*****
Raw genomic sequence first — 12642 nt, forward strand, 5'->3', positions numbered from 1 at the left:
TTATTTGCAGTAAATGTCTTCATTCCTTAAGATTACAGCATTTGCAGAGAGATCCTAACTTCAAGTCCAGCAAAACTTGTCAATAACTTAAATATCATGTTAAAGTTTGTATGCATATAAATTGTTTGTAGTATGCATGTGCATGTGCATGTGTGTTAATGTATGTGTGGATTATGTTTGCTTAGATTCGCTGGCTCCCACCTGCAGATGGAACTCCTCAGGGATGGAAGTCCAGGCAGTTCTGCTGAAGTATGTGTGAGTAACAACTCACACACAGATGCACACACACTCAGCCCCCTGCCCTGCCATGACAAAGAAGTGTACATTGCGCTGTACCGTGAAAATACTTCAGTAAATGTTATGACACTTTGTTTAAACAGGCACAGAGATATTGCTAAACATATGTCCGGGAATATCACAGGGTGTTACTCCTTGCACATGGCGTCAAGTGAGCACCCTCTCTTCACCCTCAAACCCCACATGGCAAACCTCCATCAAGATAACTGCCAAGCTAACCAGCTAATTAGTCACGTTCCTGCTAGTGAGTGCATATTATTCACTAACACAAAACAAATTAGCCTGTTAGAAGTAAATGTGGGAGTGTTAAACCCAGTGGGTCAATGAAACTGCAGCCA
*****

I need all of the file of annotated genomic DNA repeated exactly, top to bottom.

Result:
Raw genomic sequence first — 12642 nt, forward strand, 5'->3', positions numbered from 1 at the left:
TTATTTGCAGTAAATGTCTTCATTCCTTAAGATTACAGCATTTGCAGAGAGATCCTAACTTCAAGTCCAGCAAAACTTGTCAATAACTTAAATATCATGTTAAAGTTTGTATGCATATAAATTGTTTGTAGTATGCATGTGCATGTGCATGTGTGTTAATGTATGTGTGGATTATGTTTGCTTAGATTCGCTGGCTCCCACCTGCAGATGGAACTCCTCAGGGATGGAAGTCCAGGCAGTTCTGCTGAAGTATGTGTGAGTAACAACTCACACACAGATGCACACACACTCAGCCCCCTGCCCTGCCATGACAAAGAAGTGTACATTGCGCTGTACCGTGAAAATACTTCAGTAAATGTTATGACACTTTGTTTAAACAGGCACAGAGATATTGCTAAACATATGTCCGGGAATATCACAGGGTGTTACTCCTTGCACATGGCGTCAAGTGAGCACCCTCTCTTCACCCTCAAACCCCACATGGCAAACCTCCATCAAGATAACTGCCAAGCTAACCAGCTAATTAGTCACGTTCCTGCTAGTGAGTGCATATTATTCACTAACACAAAACAAATTAGCCTGTTAGAAGTAAATGTGGGAGTGTTAAACCCAGTGGGTCAATGAAACTGCAGCCA